“Radioptimization: goal based rendering” by Kawai, Painter and Cohen

  • ©John K. Kawai, James S. Painter, and Michael F. Cohen




    Radioptimization: goal based rendering



    This paper presents a method for designing the illumination
    in an environment using optimization techniques applied to
    a radiosity based image synthesis system. An optimization
    of lighting parameters is performed based on user specified
    constraints and objectives for the illumination of the environment. The Radioptimization system solves for the “best”
    possible settings for: light source emissivities, element reflectivities, and spotlight directionality parameters so that the
    design goals, such as to minimize energy or to give the room
    an impression of “privacy”, are met. The system absorbs
    much of the burden for searching the design space allowing the user to focus on the goals of the illumination design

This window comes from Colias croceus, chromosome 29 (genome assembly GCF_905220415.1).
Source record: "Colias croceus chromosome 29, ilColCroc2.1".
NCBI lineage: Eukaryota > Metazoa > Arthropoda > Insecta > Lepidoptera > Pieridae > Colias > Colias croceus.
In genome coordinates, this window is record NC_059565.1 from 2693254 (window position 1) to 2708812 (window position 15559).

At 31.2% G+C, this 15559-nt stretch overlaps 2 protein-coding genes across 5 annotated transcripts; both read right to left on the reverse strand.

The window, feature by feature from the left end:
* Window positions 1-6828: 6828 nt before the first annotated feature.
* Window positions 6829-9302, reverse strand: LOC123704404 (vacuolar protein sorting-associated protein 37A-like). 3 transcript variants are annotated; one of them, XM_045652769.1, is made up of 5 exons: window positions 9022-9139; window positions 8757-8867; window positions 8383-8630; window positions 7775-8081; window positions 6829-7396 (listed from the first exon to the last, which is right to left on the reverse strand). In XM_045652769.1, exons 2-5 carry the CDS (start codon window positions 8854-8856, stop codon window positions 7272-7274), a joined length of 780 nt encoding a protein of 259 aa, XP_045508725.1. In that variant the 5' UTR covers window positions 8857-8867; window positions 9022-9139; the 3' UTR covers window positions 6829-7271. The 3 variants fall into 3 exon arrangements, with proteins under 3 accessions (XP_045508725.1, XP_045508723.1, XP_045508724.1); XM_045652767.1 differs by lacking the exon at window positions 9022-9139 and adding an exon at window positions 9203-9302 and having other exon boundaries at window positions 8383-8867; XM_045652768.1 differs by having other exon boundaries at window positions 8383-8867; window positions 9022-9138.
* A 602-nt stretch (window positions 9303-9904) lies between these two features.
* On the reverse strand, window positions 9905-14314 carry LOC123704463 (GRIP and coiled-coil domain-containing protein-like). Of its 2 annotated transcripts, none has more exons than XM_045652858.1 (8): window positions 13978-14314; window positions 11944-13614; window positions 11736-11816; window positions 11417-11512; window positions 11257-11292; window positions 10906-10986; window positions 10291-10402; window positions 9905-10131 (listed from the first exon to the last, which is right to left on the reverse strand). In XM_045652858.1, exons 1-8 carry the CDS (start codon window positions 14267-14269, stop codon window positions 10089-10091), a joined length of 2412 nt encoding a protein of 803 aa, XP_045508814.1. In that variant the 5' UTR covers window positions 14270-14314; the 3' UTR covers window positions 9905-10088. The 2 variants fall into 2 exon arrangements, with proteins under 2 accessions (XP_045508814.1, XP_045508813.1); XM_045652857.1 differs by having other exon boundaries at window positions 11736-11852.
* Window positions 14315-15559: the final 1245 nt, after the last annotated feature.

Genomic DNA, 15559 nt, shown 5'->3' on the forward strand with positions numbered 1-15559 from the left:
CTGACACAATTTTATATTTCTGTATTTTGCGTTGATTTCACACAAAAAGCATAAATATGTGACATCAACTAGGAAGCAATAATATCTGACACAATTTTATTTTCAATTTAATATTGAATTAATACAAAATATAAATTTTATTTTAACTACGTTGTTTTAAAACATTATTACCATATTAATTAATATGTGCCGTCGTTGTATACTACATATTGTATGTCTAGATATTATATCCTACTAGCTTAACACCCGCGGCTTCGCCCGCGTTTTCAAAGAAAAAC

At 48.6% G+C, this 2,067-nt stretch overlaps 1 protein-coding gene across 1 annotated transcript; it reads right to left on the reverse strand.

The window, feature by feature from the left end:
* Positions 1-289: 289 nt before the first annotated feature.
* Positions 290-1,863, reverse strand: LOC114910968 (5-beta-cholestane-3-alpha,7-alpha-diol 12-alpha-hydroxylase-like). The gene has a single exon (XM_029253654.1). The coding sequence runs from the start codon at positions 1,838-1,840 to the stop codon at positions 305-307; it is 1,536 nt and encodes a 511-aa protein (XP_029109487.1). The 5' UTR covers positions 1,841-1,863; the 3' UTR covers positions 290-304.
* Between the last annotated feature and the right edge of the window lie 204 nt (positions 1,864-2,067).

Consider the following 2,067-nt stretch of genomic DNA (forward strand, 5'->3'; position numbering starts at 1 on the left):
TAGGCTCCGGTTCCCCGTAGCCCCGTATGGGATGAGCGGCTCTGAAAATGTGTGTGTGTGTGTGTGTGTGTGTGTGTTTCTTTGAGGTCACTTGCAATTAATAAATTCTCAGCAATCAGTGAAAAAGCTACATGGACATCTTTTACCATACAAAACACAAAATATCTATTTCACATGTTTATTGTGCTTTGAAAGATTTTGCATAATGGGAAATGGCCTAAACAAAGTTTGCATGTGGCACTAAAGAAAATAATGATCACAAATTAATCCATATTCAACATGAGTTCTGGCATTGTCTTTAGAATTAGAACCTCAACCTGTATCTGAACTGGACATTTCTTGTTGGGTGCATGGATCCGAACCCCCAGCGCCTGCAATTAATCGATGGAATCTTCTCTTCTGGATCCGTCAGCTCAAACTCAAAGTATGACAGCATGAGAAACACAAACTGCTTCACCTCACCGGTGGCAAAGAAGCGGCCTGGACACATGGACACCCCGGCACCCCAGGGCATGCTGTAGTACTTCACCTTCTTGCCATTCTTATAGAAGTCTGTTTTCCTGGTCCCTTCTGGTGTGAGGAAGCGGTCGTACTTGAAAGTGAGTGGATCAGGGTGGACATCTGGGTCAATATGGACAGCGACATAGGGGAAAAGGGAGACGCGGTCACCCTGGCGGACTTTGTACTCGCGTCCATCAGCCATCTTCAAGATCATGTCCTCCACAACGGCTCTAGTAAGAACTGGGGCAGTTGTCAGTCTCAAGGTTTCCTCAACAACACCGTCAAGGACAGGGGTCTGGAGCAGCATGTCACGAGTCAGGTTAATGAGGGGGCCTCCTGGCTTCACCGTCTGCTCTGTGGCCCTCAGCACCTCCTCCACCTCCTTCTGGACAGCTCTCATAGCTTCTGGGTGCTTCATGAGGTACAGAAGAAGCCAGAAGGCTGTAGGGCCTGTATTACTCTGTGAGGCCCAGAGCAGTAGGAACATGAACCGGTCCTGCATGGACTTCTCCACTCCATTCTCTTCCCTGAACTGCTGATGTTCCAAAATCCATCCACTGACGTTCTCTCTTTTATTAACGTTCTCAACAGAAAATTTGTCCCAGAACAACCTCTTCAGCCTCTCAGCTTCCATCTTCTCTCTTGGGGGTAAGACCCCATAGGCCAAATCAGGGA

rather than the intricate details of a complete lighting specification.
    The system employs an object space perceptual model
    based on work by Tumblin and Rushmeier to account for
    psychophysical effects such as subjective brightness and the
    visual adaptation level of a viewer. This provides a higher
    fidelity when comparing the illumination in a computer simulated environment against what would be viewed in the
    “real” world. Optimization criteria are based on subjective
    impressions of illumination with qualities such as “pleasantness”, and “privateness”. The qualities were selected based
    on Flynn’s work in illuminating engineering. These criteria were applied to the radiosity context through an experiment conducted with subjects viewing rendered images, and
    the respondents evaluated with a Multi-Dimensional Scaling


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